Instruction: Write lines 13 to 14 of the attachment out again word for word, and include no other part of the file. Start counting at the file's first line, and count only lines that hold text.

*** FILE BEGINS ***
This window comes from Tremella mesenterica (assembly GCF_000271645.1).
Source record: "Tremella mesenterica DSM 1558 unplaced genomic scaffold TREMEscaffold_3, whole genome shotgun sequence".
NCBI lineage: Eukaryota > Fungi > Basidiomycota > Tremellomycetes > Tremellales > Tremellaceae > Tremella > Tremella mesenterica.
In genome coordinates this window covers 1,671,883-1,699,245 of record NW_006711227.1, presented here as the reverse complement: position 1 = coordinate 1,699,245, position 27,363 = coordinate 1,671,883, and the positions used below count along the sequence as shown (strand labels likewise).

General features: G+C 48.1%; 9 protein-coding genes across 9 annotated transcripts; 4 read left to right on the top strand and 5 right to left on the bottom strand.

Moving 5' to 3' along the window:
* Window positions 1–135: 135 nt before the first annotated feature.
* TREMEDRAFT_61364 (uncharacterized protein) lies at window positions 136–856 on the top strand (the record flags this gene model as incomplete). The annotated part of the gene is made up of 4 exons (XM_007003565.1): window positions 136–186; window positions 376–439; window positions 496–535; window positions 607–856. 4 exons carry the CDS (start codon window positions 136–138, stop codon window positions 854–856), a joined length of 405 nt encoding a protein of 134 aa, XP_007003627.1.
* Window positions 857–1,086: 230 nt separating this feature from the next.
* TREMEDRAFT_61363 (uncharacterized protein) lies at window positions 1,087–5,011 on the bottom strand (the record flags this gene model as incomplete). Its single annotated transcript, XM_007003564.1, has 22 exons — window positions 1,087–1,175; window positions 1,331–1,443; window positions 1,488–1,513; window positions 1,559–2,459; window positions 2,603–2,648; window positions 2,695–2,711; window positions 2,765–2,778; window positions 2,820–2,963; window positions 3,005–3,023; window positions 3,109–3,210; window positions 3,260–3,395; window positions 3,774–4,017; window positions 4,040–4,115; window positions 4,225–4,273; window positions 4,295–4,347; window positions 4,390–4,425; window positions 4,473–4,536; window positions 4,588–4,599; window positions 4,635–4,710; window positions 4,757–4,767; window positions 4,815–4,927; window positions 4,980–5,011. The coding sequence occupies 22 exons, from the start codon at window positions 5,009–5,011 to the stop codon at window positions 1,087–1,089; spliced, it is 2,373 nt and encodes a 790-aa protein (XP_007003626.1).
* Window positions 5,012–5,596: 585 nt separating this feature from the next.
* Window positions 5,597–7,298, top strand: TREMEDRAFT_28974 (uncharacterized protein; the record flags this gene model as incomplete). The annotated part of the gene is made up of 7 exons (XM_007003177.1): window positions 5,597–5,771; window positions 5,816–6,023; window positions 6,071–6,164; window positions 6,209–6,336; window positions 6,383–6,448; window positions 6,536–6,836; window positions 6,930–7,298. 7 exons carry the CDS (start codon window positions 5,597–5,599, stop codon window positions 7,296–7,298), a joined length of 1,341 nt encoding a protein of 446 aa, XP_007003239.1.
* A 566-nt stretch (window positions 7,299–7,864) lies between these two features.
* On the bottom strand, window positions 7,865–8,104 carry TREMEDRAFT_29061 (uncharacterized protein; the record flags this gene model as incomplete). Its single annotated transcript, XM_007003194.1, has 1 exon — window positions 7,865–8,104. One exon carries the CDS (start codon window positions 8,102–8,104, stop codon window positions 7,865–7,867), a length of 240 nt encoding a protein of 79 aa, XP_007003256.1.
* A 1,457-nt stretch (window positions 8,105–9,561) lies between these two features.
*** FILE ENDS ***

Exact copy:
* A 566-nt stretch (window positions 7,299–7,864) lies between these two features.
* On the bottom strand, window positions 7,865–8,104 carry TREMEDRAFT_29061 (uncharacterized protein; the record flags this gene model as incomplete). Its single annotated transcript, XM_007003194.1, has 1 exon — window positions 7,865–8,104. One exon carries the CDS (start codon window positions 8,102–8,104, stop codon window positions 7,865–7,867), a length of 240 nt encoding a protein of 79 aa, XP_007003256.1.